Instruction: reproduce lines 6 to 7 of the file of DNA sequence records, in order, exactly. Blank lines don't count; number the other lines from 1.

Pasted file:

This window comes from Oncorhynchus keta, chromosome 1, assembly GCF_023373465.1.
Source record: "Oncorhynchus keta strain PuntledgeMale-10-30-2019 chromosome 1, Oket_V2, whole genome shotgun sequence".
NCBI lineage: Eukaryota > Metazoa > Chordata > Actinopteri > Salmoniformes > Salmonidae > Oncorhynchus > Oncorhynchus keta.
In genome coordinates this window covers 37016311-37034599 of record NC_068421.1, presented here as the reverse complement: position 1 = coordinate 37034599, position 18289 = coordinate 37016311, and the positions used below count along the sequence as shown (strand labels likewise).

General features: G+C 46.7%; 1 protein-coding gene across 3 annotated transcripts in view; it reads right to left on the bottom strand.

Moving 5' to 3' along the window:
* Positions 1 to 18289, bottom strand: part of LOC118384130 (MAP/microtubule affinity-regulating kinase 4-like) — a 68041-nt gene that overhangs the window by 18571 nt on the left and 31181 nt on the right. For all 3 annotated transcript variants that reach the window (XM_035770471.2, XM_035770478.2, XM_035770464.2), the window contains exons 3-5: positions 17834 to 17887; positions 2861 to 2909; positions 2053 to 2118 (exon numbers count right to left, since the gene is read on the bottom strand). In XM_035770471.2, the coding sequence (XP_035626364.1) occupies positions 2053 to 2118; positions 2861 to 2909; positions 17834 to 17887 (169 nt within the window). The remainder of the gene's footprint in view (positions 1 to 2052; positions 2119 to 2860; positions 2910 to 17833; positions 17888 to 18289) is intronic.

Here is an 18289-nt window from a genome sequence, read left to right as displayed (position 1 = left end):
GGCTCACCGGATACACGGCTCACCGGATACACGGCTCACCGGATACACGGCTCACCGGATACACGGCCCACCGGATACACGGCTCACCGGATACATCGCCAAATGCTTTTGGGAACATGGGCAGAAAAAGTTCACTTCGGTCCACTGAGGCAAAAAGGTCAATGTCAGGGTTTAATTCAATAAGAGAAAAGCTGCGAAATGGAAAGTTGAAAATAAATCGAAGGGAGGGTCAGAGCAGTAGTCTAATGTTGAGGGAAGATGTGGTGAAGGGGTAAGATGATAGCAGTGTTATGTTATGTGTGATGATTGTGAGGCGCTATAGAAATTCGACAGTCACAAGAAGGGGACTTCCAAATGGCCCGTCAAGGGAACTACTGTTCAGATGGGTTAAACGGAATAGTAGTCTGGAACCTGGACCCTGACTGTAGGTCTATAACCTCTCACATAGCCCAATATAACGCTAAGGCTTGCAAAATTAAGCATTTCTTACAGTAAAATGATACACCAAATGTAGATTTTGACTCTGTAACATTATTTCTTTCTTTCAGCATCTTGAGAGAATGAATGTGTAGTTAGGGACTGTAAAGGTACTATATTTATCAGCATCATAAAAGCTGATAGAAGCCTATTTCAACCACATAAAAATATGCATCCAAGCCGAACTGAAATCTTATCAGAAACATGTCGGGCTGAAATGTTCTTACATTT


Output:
Moving 5' to 3' along the window:
* Positions 1 to 18289, bottom strand: part of LOC118384130 (MAP/microtubule affinity-regulating kinase 4-like) — a 68041-nt gene that overhangs the window by 18571 nt on the left and 31181 nt on the right. For all 3 annotated transcript variants that reach the window (XM_035770471.2, XM_035770478.2, XM_035770464.2), the window contains exons 3-5: positions 17834 to 17887; positions 2861 to 2909; positions 2053 to 2118 (exon numbers count right to left, since the gene is read on the bottom strand). In XM_035770471.2, the coding sequence (XP_035626364.1) occupies positions 2053 to 2118; positions 2861 to 2909; positions 17834 to 17887 (169 nt within the window). The remainder of the gene's footprint in view (positions 1 to 2052; positions 2119 to 2860; positions 2910 to 17833; positions 17888 to 18289) is intronic.